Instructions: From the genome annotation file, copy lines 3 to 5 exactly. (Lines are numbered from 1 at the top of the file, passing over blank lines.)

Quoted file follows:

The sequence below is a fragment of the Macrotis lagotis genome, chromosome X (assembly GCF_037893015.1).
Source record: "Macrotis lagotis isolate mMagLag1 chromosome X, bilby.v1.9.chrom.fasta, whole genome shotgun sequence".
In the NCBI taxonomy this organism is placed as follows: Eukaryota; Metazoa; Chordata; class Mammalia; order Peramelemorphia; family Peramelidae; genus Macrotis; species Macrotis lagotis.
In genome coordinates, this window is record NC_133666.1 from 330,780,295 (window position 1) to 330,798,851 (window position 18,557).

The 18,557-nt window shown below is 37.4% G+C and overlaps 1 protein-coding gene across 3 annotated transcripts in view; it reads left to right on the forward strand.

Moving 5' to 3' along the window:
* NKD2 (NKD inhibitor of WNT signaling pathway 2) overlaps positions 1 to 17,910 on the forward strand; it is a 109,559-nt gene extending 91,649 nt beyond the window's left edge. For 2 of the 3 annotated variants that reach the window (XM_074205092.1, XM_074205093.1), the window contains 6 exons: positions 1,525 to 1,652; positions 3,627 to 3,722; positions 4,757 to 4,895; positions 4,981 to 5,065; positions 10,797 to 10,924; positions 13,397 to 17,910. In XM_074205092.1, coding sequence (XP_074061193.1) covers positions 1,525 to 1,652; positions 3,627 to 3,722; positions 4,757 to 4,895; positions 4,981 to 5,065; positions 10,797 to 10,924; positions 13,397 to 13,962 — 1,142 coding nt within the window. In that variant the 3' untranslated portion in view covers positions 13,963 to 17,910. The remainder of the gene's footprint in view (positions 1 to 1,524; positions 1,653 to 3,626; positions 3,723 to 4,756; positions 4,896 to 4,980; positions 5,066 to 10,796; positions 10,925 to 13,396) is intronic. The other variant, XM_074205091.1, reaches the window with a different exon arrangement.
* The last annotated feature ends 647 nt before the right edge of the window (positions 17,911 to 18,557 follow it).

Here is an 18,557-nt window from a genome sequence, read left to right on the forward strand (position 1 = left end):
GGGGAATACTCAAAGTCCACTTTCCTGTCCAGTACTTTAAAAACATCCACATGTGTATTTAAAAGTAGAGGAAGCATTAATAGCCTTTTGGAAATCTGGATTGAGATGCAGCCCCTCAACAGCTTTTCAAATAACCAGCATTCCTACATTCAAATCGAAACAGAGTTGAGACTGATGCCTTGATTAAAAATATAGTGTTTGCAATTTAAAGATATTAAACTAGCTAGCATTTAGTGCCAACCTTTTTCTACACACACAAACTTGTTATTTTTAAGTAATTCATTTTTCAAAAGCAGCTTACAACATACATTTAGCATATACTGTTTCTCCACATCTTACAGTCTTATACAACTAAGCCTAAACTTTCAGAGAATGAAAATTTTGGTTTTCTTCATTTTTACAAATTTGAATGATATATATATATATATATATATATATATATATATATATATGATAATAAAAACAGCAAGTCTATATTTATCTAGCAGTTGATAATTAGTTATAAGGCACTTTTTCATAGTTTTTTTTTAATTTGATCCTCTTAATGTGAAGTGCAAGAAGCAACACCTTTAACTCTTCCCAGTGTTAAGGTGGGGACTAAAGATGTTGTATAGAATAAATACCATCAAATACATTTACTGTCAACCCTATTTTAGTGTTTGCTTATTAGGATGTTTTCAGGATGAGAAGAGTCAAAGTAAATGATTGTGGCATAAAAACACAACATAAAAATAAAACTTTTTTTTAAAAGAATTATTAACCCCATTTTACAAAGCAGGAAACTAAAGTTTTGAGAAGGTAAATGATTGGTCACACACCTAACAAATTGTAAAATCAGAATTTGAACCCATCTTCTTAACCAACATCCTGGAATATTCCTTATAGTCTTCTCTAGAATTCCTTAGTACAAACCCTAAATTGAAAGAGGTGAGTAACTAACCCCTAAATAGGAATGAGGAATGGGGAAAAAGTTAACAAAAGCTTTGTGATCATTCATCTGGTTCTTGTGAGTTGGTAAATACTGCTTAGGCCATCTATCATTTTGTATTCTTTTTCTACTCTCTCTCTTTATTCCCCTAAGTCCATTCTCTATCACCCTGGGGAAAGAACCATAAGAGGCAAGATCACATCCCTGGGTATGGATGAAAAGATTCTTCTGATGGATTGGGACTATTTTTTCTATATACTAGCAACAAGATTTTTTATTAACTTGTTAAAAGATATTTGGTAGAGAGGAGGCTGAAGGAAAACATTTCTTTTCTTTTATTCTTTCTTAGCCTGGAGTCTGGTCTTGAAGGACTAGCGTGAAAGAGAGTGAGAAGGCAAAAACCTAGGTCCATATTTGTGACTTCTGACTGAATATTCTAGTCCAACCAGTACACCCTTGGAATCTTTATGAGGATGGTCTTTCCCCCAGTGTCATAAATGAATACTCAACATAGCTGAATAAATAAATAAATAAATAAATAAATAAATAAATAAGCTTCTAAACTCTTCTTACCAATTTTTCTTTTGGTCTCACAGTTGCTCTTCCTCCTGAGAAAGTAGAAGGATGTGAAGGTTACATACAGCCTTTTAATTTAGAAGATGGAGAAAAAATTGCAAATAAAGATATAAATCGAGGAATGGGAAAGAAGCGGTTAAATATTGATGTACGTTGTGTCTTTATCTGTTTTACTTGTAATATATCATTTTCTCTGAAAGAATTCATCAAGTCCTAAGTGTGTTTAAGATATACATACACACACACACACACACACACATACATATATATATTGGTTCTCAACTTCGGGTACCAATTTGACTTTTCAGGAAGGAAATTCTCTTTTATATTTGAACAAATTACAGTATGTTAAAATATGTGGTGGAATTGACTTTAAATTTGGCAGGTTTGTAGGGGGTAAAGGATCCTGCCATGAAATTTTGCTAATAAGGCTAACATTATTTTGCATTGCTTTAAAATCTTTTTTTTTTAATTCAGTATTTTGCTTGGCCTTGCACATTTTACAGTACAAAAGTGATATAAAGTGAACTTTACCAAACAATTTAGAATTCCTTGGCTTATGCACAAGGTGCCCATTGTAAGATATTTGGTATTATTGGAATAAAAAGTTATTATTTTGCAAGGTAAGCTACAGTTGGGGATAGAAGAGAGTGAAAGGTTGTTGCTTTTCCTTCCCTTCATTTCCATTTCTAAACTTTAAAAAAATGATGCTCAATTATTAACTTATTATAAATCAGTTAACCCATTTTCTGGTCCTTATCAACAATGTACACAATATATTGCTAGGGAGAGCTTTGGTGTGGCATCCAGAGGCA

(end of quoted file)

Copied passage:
In the NCBI taxonomy this organism is placed as follows: Eukaryota; Metazoa; Chordata; class Mammalia; order Peramelemorphia; family Peramelidae; genus Macrotis; species Macrotis lagotis.
In genome coordinates, this window is record NC_133666.1 from 330,780,295 (window position 1) to 330,798,851 (window position 18,557).

The 18,557-nt window shown below is 37.4% G+C and overlaps 1 protein-coding gene across 3 annotated transcripts in view; it reads left to right on the forward strand.